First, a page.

C is for Cleo

Local Mum Jane Park is blogging for us about her beautiful and brave daughter Cleo who was recently diagnosed with brain cancer


May 2018
You must have heard ‘cancer’ referred to as ‘The Big C’. Well, it’s not. C is for Cleo.

I am going to attempt a blog in Cleo’s honour. I’ll have to tell you some of the grim bits. I must remember to fill it up with the lovely bits too. It’ll be sporadic, depending on my mood. Cleo has been diagnosed with cancer, and so inevitably some (ok, a lot) of this is going to bang on about its myriad horrors. What this has done to Cleo and to us, her family. But, in writing about it, I also hope to preserve some of the glories of my girl, my Cleo.

Alright. Here goes.

Monday 12th March 2018. Cleo is meant to have her violin Grade 1 exam today. She has been a tad reluctant to practice in the preceding few weeks. We’ve tried cajoling, bribing, being nice, being firm, to no avail. Today her school rings us up, again, to express their ongoing worries about her. Her violin teacher said she couldn’t even hold up her violin today in her lesson. Ok, Ok, we’ll postpone her exam. And yes, I’ll try and make her an appointment with the GP (don’t hold out much hope of getting one before the end of April though! we’ll see…)

Tues 13th March 2018. A typical morning in our busy home as we all try to get out of the house in one piece and deliver everyone on time to the right places. Ella asks when her piano lesson is today; hmm, I haven’t had the email from her teacher…  phone says ‘no storage space left’, oh FFS, that explains it! I delete a load of nonsense to make room for more emails while I phone the doctor’s surgery at 8am sharp- to my surprise they can fit Cleo in today. Has Oscar filled in his reading record? Why is he wearing his sister’s blouse- go and find your own shirt, boy, and some socks! Where am I meant to be today? Oh great, I’ve got a 9am visit at a school the Opposite End of the Known Universe… when is Cleo’s doctor’s appointment again?! You still Ok taking her? Alex grunts assent as he tosses a rolled-up ball of socks over to Oscar- ‘come on, boy, get them on’. And so forth. I brush Cleo’s tatty mane- bed hair- she grumbles at me. It’s just all so… typical. Apart from the doctor’s appointment. I hope we’re not wasting their time. She’s fine, for god’s sake- she’s just tired, have you been in a Y5 classroom recently?! The things they’re asked to do, it’s insane. No wonder she’s shattered.

I get to my school (late), have the meeting (it draaaaaags onnnnnn) and check my work phone when I get back to the car. My next school (irate) has been ringing to see when I’ll get there. It’s at the Opposite End of the Opposite End of the Universe – god, I hate being late, makes me feel guilty. I call and assure the school administrator that I’ll be there in ten (honest!). Better check how Cleo got on. Text message from Alex along the lines of ‘doc referred to paediatrician, going there now, don’t come, it’ll be fine’. Shit. I’d better go. Sorry, irate school, when I said ‘there in ten’ I meant ‘my daughter’s popping over to the hospital because they’re a bit worried about her. I’ll be in touch…’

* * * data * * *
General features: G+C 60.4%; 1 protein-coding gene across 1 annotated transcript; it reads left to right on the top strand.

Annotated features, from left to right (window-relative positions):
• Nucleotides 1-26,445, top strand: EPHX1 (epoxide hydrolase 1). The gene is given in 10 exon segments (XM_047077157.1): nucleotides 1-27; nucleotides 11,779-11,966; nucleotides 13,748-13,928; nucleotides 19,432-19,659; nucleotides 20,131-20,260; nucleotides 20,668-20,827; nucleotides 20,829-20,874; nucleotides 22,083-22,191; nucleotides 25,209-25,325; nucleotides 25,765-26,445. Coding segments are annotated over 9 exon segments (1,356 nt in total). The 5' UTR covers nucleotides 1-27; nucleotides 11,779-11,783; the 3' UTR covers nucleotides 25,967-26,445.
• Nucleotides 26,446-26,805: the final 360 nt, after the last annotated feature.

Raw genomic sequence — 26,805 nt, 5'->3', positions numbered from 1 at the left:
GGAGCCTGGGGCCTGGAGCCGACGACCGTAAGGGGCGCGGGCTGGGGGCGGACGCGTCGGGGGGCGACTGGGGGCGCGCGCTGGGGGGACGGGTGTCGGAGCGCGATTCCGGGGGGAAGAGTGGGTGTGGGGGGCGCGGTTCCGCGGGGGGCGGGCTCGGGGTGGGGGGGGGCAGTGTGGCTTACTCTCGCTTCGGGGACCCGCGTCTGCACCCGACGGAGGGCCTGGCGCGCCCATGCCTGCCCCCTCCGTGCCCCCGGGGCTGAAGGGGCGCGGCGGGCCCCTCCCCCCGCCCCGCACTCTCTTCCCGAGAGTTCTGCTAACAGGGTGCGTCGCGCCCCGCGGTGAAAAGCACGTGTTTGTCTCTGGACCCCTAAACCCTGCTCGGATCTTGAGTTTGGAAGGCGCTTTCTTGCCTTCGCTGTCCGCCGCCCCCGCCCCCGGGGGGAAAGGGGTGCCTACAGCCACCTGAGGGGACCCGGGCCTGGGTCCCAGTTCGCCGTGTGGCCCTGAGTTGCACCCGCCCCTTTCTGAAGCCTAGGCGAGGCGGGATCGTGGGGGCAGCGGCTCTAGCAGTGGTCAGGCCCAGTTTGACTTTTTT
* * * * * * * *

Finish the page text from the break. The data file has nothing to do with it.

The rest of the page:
(I never went back.)

What’s going on? Palpable confusion and unease. Alex and I spoke to the paediatrician about the reasons why we’d eventually brought Cleo to the GP.  I felt we were plucking what might be problems from the air- she’s a bit tired, she’s a bit wobbly coming down the stairs sometimes, she’s fallen asleep at school., she doesn’t want to go out to play any more, her appetite hasn’t been so great, once or twice she’s been sick seemingly out of nowhere and then she’s been completely fine… I hated it, I felt we were bordering on pathologising our daughter. But also, the more we described what we’d been seeing in recent weeks, the more uneasy I felt. Evidently the seemingly disparate set of concerns that we were describing were enough to raise alarms. Today I learned the word ‘papilloedema’- a swelling behind the eye.  That’s what the paediatrician didn’t like the look of. They don’t just come out of nowhere… I felt the level of concern rise again. Still in her school uniform, her coat and bag waiting for her on her peg, Cleo was admitted to the children’s ward.

Thurs 15th March 2018. Cleo had an MRI scan today- not much fun, but she handles it; she is amazing, as always. Of course she is- that’s just Cleo. I haven’t told you about my girl yet- I’ve been wallowing in the horrors of these short days’ events. That’s a bit bloody selfish- but then I am hoping to process some of this pain through writing about it so… I guess I can forgive myself at least a little bit. Sorry Cleo.

Cleo is nine. She’s funny, beautiful, kind. Those adjectives are nowhere near enough. She’s super special- everyone who meets her falls in love. She loves to climb everything and anything- she would climb fresh air, I am sure of it. She is just a lovely little human being and we completely adore her. She is my sunshine. That’s our song, me and Cleo- ‘You Are My Sunshine’. I can’t sing the last lines any more.